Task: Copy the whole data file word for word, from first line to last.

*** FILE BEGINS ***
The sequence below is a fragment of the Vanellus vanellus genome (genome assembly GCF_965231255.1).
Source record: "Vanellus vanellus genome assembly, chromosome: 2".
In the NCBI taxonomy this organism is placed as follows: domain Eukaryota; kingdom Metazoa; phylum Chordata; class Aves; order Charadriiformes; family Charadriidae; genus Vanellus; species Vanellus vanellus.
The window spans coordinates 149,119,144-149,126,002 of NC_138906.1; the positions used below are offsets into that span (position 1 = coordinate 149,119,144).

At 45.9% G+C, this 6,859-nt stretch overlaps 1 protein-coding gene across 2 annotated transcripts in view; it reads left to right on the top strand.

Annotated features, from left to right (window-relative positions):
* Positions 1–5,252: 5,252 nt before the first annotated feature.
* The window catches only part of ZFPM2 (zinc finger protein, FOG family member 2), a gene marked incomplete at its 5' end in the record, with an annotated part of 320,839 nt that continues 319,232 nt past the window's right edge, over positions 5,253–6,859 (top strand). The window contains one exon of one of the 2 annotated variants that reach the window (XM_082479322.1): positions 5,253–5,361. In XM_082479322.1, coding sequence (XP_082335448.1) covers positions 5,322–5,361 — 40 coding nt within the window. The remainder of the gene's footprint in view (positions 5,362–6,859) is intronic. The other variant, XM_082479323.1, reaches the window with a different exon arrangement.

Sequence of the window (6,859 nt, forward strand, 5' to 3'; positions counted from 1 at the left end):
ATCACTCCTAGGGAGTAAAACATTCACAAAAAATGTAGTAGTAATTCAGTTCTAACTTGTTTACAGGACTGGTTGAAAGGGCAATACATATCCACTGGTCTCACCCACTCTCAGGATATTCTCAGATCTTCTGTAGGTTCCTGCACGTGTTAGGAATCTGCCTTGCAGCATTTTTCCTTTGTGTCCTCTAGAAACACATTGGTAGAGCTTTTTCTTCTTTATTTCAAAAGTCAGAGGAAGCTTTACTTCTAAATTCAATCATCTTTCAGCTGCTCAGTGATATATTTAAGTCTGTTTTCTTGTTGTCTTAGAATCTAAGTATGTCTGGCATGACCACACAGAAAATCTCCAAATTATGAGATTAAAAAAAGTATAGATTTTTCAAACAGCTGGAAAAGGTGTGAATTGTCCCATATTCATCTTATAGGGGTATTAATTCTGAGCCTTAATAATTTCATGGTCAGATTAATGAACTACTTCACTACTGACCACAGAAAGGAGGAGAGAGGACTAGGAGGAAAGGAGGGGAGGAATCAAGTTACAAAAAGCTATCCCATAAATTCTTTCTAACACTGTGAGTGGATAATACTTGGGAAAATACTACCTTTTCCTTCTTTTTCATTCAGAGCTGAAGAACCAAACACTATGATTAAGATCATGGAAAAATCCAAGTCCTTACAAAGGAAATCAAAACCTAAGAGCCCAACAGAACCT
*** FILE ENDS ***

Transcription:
The sequence below is a fragment of the Vanellus vanellus genome (genome assembly GCF_965231255.1).
Source record: "Vanellus vanellus genome assembly, chromosome: 2".
In the NCBI taxonomy this organism is placed as follows: domain Eukaryota; kingdom Metazoa; phylum Chordata; class Aves; order Charadriiformes; family Charadriidae; genus Vanellus; species Vanellus vanellus.
The window spans coordinates 149,119,144-149,126,002 of NC_138906.1; the positions used below are offsets into that span (position 1 = coordinate 149,119,144).

At 45.9% G+C, this 6,859-nt stretch overlaps 1 protein-coding gene across 2 annotated transcripts in view; it reads left to right on the top strand.

Annotated features, from left to right (window-relative positions):
* Positions 1–5,252: 5,252 nt before the first annotated feature.
* The window catches only part of ZFPM2 (zinc finger protein, FOG family member 2), a gene marked incomplete at its 5' end in the record, with an annotated part of 320,839 nt that continues 319,232 nt past the window's right edge, over positions 5,253–6,859 (top strand). The window contains one exon of one of the 2 annotated variants that reach the window (XM_082479322.1): positions 5,253–5,361. In XM_082479322.1, coding sequence (XP_082335448.1) covers positions 5,322–5,361 — 40 coding nt within the window. The remainder of the gene's footprint in view (positions 5,362–6,859) is intronic. The other variant, XM_082479323.1, reaches the window with a different exon arrangement.

Sequence of the window (6,859 nt, forward strand, 5' to 3'; positions counted from 1 at the left end):
ATCACTCCTAGGGAGTAAAACATTCACAAAAAATGTAGTAGTAATTCAGTTCTAACTTGTTTACAGGACTGGTTGAAAGGGCAATACATATCCACTGGTCTCACCCACTCTCAGGATATTCTCAGATCTTCTGTAGGTTCCTGCACGTGTTAGGAATCTGCCTTGCAGCATTTTTCCTTTGTGTCCTCTAGAAACACATTGGTAGAGCTTTTTCTTCTTTATTTCAAAAGTCAGAGGAAGCTTTACTTCTAAATTCAATCATCTTTCAGCTGCTCAGTGATATATTTAAGTCTGTTTTCTTGTTGTCTTAGAATCTAAGTATGTCTGGCATGACCACACAGAAAATCTCCAAATTATGAGATTAAAAAAAGTATAGATTTTTCAAACAGCTGGAAAAGGTGTGAATTGTCCCATATTCATCTTATAGGGGTATTAATTCTGAGCCTTAATAATTTCATGGTCAGATTAATGAACTACTTCACTACTGACCACAGAAAGGAGGAGAGAGGACTAGGAGGAAAGGAGGGGAGGAATCAAGTTACAAAAAGCTATCCCATAAATTCTTTCTAACACTGTGAGTGGATAATACTTGGGAAAATACTACCTTTTCCTTCTTTTTCATTCAGAGCTGAAGAACCAAACACTATGATTAAGATCATGGAAAAATCCAAGTCCTTACAAAGGAAATCAAAACCTAAGAGCCCAACAGAACCT